The right post-stage nutrition strategy

Nutrition expert Judith Haudum reports on working with the BMC Racing Team

A rider will easily burn up 6,000 kcal during a demanding race stage. After this kind of exertion, the body must fully replenish its energy stores. So what's the best way to go about this? Judith Haudum, official nutritionist of the BMC Racing Team, describes the right tactics, the surprise food on every menu in every team bus and why this food also sometimes actually runs out.

Replenishing energy stores after the race

When racing is over, the action doesn't stop for us, especially today because after the finish we have a long transfer ahead of us. Somebody has to see to the cyclists' eating and recovery routine during the period between crossing the finish line and reaching their hotel room. It's not always an easy job to ensure everything gets done properly. So the team tries to ensure these transfers run as smoothly as possible. There are always plenty of snacks in the coaches and cars for the riders. The coach driver and the cook discuss arrangements every day and work in unison to guarantee the optimum recovery for the riders. And I personally make sure that the riders are consuming what I think are the right things. A lot can go wrong during this part of the day, or especially in the period after racing is over. After today's stage, like after every stage, it's vital that riders replenish their energy stores. This means we always ensure there is enough food with carbohydrates and protein on the coach so that the riders can eat as much of this as they need. We have a large selection, some riders prefer fruit and muesli, others go for big plates of rice. Two things you'll find on every team coach on the circuit are olive oil and Parmesan cheese.  I don't know where this trend came from, but the Italians have introduced many aspects of Italian cuisine to the world - and to the pro cycling circuit. I think that, for the riders, not having these two foods would be like a body trying to function without a heart. If either one is missing then there's real trouble, in every team! It's important that everyone gets what is right for them. And while everyone is enjoying their meal, there's time to discuss the stage with the DS, to analyze the outcome and voice any initial thoughts.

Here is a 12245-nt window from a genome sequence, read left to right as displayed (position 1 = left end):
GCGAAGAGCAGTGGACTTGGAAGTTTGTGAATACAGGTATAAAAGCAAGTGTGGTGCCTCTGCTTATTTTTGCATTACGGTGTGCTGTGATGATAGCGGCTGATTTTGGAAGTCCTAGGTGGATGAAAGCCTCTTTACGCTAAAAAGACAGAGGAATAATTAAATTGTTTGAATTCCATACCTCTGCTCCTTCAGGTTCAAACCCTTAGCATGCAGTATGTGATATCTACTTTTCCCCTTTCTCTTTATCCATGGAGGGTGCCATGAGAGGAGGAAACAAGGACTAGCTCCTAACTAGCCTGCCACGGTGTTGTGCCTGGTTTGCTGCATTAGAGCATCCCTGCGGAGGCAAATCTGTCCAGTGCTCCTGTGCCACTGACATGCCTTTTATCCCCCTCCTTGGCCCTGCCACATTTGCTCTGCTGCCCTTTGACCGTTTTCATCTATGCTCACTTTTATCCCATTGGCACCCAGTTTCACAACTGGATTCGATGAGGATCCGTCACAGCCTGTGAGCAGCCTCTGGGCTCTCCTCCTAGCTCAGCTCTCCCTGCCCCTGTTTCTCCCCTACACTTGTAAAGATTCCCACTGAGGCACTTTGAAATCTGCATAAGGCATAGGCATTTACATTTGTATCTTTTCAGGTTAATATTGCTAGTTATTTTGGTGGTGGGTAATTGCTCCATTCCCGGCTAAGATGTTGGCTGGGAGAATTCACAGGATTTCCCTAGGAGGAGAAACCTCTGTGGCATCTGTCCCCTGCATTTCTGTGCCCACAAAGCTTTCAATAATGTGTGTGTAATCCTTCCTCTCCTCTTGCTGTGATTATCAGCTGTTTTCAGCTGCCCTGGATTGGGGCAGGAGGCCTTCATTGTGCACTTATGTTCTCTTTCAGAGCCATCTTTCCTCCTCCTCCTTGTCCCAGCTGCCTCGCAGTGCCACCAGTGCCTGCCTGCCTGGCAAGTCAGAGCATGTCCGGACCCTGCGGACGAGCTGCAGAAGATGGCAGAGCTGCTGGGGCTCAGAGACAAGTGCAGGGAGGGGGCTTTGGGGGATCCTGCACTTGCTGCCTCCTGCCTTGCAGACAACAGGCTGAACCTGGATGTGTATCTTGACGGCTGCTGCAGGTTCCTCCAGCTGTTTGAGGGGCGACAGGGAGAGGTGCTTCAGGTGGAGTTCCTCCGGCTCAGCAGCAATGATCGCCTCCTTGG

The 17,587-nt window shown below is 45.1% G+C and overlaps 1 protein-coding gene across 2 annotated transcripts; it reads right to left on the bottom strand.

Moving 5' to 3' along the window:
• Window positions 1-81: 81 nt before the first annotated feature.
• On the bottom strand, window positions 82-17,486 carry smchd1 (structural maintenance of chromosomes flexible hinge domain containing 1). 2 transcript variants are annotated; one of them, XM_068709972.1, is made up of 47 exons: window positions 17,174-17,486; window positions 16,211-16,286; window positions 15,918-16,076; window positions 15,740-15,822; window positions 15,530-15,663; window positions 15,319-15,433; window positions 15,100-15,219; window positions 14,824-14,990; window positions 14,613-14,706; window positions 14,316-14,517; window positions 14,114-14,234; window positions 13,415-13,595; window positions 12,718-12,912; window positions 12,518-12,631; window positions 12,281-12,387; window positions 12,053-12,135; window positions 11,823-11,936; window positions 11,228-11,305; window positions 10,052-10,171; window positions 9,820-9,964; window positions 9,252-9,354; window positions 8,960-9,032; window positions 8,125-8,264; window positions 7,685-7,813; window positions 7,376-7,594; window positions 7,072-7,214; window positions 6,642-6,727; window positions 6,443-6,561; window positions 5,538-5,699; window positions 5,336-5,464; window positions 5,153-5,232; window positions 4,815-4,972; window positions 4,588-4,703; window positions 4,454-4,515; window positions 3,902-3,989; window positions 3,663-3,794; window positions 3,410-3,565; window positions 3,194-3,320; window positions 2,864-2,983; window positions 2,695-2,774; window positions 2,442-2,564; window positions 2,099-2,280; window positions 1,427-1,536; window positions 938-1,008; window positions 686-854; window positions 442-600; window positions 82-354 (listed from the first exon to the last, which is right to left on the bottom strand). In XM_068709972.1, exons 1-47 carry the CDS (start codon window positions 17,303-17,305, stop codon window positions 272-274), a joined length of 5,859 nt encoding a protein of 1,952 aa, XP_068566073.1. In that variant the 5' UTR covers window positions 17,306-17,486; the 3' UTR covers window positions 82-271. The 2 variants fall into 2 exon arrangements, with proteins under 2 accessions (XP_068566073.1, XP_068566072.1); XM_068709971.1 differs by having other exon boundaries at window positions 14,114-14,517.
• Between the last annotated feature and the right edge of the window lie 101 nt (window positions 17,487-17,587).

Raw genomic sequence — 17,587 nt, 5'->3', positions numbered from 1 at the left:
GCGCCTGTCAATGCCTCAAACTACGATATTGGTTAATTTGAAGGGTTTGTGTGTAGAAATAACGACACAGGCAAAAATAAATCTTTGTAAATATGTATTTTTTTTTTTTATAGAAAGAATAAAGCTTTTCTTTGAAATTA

Rice for everyone after long stages

Because riders use up such a lot of energy, I am helped by the team doctor in ensuring that the riders start the regeneration process immediately after a stage finishes. This means that alongside showering, changing their clothes and doing interviews, the riders also get to eat and drink. Even on the coach to go back to the hotel, our riders have several different meals to choose from, thanks to the prep work of our team chef and the coach driver: rice is standard, together with chicken breast and tuna. Riders can also make themselves a bowl of muesli to get their recovery underway. But most of our riders prefer to eat rice. They can combine it with something sweet or just eat it with meat and fish, whatever they want. We sometimes worry on days like this that there won’t be any rice left.  We have a rice cooker on the coach which is used to prepare the rice fresh before we arrive at our locations. It has been known during a race for the last rider to miss out on the rice. But for the Tour de France that can't really be allowed to happen.

After a mountain stage, it's time for a dessert

On a day which featured several mountain peaks we made sure riders took in higher-than-usual carbohydrate levels. The evening meal contained more carbohydrates and dessert today consisted of more than just a fruit salad - some sweet extra ingredients were allowed. And riders also like tucking in to the odd chocolate mousse and fruit cake.

Judith Haudum is 33 and comes from Salzburg in Austria. The qualified sports scientist, lecturer and expert in sports nutrition works with the BMC team, which PowerBar supplies with high-quality sports nutrition as its sponsor.